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Discussion Starter · #1 ·
Last July my AC started blowing warm, I was in the process of replacing my fuel pump (again) and my mechanic said he would throw some freon in for me to recharge the system. That seemed to fix the issue, I had ice cold AC again. I never really run my AC in the fall/winter and now that it's June and I need to use it again it's blowing warm.

Can I safely assume I just need to recharge it again since that is what fixed it last year, or is there any other sort of troubleshooting I should do first?

The issue is that I cannot tell he they just hooked up a can of R134 and put freon in, or if they actually did a full evac and refill, but since it was free I am assuming they just use one of those spray cans. I read up on these cans and it seems that many do not recommend using them, is that true for G6's as well or is it that people just assume they need freon when it's a low pressure switch or bad compressor?

Right now I get like 85 degree air out of my vents when it's 110+ outside so I think the compressor is working since it's colder than it would be if it was just air.
 

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2008 Pontiac G6 GXP, 3.6L V6 sedan
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Your can just be careful you hook it up correctly and that you do not over charge the system. If you overcharged the whole system it would have to be redone by a professional and hopefully you do not damage the compressor in the process.
 

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There are few, if any, lasting repairs on an AC system that can be done "on a budget". If you just want it to last a brief period, you can go the cheap route and add some R-134. Just had mine repaired and the two main hoses were leaking and needed to be replaced. The compressor checked out good, so I decided to spring for it as I hope to get several more years out of it. - Mark
 

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I have used the cans with the built-in gauge before with some success. You could also consider one with stop leak and the UV dye so you get an idea where it is leaking from if the stop leak does not help. Sometimes the leak it is as simple as a missing cap on what might be a slightly leaky Schrader valve. Other times it is more serious and you may only be delaying the inevitable, like the others have mentioned. The auto stores sell replacement caps if they are missing.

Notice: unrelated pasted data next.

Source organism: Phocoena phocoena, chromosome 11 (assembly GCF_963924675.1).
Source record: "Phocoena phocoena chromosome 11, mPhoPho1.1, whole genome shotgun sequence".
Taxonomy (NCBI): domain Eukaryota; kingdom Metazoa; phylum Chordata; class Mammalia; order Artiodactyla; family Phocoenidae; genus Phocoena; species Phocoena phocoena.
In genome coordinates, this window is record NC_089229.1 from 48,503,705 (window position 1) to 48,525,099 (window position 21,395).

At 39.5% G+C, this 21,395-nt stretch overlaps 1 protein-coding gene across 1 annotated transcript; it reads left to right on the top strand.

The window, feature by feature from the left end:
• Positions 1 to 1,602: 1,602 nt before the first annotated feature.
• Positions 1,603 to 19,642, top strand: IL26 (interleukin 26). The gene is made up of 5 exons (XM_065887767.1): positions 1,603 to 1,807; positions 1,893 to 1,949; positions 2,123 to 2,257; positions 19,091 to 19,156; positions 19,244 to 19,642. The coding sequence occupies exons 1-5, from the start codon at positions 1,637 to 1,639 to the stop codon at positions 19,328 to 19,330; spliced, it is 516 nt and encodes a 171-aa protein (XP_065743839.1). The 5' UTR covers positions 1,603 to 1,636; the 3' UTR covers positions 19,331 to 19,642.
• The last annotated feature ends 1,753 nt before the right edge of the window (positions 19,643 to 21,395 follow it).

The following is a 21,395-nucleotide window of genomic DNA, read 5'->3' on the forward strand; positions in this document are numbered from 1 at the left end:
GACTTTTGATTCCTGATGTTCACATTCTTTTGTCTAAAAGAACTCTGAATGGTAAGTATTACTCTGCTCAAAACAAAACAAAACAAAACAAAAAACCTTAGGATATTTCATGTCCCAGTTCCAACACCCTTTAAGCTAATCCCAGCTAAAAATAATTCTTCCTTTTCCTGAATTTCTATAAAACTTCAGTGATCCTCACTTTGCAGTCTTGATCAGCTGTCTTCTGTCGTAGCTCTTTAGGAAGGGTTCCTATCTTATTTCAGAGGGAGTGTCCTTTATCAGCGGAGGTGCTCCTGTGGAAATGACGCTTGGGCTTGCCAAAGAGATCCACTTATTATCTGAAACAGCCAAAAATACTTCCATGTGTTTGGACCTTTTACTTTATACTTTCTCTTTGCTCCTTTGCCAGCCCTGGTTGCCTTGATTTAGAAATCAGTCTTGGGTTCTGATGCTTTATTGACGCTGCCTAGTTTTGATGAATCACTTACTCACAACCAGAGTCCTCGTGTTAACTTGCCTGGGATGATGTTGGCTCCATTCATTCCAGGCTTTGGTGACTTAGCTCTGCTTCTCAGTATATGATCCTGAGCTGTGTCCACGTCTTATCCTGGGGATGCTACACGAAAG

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Those cans with the gauge are pretty much junk. Your system needs to be checked to see if it's low on refrigerant. If it's low you have a leak and that needs to be repaired before the system can be recharged. There are no easy cheap fixes for the DIY person unless they have access to AC gauges, vacuum pump, R-134, and a good understanding of how an automobile AC system works. Sadly most of us don't.
 

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Save yourself some headache by getting a DYE test kit for A/C systems.....it will show you where the leak is, and I'm pretty sure you have a leak somewhere, don't waste $$ on recharging if you lose it in a short time.
 

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Discussion Starter · #9 ·
Those cans with the gauge are pretty much junk. Your system needs to be checked to see if it's low on refrigerant. If it's low you have a leak and that needs to be repaired before the system can be recharged. There are no easy cheap fixes for the DIY person unless they have access to AC gauges, vacuum pump, R-134, and a good understanding of how an automobile AC system works. Sadly most of us don't.
Thanks, I found a local mechanic who said he'll do a real evac and recharge for $150, however I think I need to find the leak first so I don't have to do this every summer.

Save yourself some headache by getting a DYE test kit for A/C systems.....it will show you where the leak is, and I'm pretty sure you have a leak somewhere, don't waste $$ on recharging if you lose it in a short time.
Thank you, I called a mechanic and he'll do a dye test and recharge for $150 for me I think that is my best bet to I can find the leak and keep the R134 from leaking again.
 
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